Ferdinand Leitner (4 March 1912 in Berlin – 3 June 1996 in Zürich) was a German conductor. Leitner studied under Franz Schreker, Julius Prüwer, Artur Schnabel and Karl Muck. He also was a composition student with Robert Kahn. Starting as a pianist, through the help of Fritz Busch, he became a conductor in the 1930s. He was conductor of the Nollendorfplatz Theater in Berlin from 1943 to 1945; in Hannover from 1945 to 1946; in Munchen from 1946 to 1947; and the General Music Director of the Württemberg State Opera house (German "Staatstheater Stuttgart") in Stuttgart from 1947 until 1969. To honour him, the city of Stuttgart has named a pedestrian bridge, that connects the Upper part (where the Staatstheater is located) and the Central part of the "Schlossgarten" (castle) park), after him (Ferdinand-Leitner-Steg).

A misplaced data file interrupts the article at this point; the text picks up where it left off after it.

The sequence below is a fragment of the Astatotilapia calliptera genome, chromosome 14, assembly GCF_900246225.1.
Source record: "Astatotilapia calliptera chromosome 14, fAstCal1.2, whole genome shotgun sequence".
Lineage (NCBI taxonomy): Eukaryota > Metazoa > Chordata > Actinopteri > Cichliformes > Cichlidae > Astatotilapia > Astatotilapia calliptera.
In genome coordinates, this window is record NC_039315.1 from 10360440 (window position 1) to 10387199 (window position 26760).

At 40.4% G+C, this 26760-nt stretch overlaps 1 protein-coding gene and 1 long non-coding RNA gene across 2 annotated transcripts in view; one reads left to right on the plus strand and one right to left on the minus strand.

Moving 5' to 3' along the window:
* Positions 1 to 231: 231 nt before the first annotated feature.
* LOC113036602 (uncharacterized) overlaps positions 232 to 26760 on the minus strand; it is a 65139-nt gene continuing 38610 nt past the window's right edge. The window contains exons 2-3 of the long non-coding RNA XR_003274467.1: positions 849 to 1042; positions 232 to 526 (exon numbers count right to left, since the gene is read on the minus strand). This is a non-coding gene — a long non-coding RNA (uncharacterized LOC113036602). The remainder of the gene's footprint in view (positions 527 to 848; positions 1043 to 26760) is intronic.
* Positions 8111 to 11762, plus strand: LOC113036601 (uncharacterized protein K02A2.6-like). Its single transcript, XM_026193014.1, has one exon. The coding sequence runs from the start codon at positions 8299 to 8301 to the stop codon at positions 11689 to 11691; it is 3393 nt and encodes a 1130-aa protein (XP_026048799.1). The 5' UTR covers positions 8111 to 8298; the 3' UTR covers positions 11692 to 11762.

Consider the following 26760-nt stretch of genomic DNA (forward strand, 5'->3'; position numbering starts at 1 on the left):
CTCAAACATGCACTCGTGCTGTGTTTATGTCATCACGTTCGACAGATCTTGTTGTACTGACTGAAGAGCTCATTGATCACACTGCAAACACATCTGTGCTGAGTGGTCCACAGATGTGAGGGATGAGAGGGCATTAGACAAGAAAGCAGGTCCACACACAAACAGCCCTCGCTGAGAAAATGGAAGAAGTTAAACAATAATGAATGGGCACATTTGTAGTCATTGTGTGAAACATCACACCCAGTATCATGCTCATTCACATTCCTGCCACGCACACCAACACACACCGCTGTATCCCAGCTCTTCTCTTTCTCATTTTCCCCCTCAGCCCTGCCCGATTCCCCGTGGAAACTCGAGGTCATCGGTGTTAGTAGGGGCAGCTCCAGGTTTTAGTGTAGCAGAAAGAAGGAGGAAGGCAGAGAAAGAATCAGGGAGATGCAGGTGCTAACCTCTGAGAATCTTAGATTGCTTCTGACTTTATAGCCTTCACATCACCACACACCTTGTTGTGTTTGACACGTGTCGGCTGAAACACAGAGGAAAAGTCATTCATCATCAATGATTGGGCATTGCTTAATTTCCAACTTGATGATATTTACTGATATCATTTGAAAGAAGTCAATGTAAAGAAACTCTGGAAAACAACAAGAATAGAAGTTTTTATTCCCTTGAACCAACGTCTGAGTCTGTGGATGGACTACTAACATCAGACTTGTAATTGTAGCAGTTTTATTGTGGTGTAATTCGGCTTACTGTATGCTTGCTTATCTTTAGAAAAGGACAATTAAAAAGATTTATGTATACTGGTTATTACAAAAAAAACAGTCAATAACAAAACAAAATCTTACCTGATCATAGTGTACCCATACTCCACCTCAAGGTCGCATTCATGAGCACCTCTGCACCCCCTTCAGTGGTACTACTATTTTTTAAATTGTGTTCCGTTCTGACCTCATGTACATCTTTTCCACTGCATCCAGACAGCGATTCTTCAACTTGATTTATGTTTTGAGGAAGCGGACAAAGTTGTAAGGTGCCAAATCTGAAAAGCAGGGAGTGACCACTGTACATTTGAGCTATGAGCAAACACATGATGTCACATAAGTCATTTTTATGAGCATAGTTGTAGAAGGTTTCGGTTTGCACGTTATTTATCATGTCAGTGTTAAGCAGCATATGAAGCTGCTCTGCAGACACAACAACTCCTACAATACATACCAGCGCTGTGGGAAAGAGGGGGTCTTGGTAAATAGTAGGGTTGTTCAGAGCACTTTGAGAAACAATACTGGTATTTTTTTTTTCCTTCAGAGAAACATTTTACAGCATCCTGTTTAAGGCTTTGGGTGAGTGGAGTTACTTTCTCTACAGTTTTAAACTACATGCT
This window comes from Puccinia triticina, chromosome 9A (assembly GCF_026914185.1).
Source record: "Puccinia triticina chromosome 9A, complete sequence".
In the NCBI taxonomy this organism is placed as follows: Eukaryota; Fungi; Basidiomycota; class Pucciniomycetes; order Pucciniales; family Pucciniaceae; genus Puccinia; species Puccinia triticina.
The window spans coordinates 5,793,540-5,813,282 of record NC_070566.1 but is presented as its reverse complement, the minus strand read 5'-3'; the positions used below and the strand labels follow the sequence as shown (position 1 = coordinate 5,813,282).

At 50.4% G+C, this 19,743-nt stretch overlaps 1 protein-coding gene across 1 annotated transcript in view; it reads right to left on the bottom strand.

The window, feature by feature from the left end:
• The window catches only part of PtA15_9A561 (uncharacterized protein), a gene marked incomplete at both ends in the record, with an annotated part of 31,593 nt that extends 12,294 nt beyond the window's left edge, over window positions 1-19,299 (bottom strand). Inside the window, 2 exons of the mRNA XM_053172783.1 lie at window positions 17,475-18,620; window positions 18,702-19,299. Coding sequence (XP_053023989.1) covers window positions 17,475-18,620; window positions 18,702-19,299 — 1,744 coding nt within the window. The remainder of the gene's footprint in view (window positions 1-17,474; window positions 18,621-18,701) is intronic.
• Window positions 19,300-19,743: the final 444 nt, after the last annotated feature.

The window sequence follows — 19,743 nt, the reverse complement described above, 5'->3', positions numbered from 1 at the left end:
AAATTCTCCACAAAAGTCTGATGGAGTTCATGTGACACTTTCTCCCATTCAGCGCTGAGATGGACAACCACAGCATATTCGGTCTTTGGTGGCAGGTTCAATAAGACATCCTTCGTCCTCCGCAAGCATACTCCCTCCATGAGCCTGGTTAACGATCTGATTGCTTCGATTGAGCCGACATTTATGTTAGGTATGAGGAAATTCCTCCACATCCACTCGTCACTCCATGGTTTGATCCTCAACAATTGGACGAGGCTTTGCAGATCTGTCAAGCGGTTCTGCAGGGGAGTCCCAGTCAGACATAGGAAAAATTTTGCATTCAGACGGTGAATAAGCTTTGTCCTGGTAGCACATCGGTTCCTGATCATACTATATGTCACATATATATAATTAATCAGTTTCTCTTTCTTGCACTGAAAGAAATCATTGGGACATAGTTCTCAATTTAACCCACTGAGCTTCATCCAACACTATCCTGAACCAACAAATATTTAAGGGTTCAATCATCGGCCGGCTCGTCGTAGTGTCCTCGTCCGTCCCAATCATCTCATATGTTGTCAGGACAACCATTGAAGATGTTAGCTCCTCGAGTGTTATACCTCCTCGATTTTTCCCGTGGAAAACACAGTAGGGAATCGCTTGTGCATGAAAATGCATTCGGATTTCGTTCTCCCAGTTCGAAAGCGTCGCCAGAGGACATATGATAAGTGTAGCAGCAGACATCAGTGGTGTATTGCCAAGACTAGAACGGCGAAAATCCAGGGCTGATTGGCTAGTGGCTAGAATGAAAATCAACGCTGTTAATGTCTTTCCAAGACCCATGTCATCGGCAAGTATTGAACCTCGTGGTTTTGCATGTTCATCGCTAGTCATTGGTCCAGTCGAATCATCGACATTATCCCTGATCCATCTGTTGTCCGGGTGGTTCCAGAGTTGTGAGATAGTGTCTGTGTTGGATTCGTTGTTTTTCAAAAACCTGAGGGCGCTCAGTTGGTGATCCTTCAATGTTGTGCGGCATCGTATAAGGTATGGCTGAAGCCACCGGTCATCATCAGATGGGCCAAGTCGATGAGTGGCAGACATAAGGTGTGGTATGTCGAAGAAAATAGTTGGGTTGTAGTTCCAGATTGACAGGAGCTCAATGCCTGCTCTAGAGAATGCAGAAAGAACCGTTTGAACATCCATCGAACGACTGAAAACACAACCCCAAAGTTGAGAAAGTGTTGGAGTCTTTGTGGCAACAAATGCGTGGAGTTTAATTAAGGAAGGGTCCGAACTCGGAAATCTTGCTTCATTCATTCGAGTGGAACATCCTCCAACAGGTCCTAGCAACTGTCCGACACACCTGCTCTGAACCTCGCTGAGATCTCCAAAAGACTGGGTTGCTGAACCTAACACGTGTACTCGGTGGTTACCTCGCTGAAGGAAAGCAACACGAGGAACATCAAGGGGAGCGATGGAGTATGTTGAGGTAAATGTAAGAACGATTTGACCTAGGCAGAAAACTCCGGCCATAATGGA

He is famous as a conductor of opera, his favourite composers being Wagner, Richard Strauss, Mozart, and twentieth-century composers Carl Orff and Karl Amadeus Hartmann. He succeeded Erich Kleiber in 1956 as conductor for the Teatro Colón in Buenos Aires. From 1976 to 1980, he worked in The Hague as principal conductor of Het Residentie Orkest.
- Burkhard Laugwitz (translated Reinhard G. Pauly), "Robert Kahn and Brahms". The Musical Quarterly, 74(4), pp. 595-609 (1990).
- Ronald Stevenson, Review of recording of Busoni's Doktor Faust. Musical Times, 112(1535), p. 39 (1971).
- Calum MacDonald, Review of recordings of music of Busoni. Tempo (New Series, 50th Anniversary), 170, pp. 49-50 (1989).
|Principal Conductor, Het Residentie Orkest
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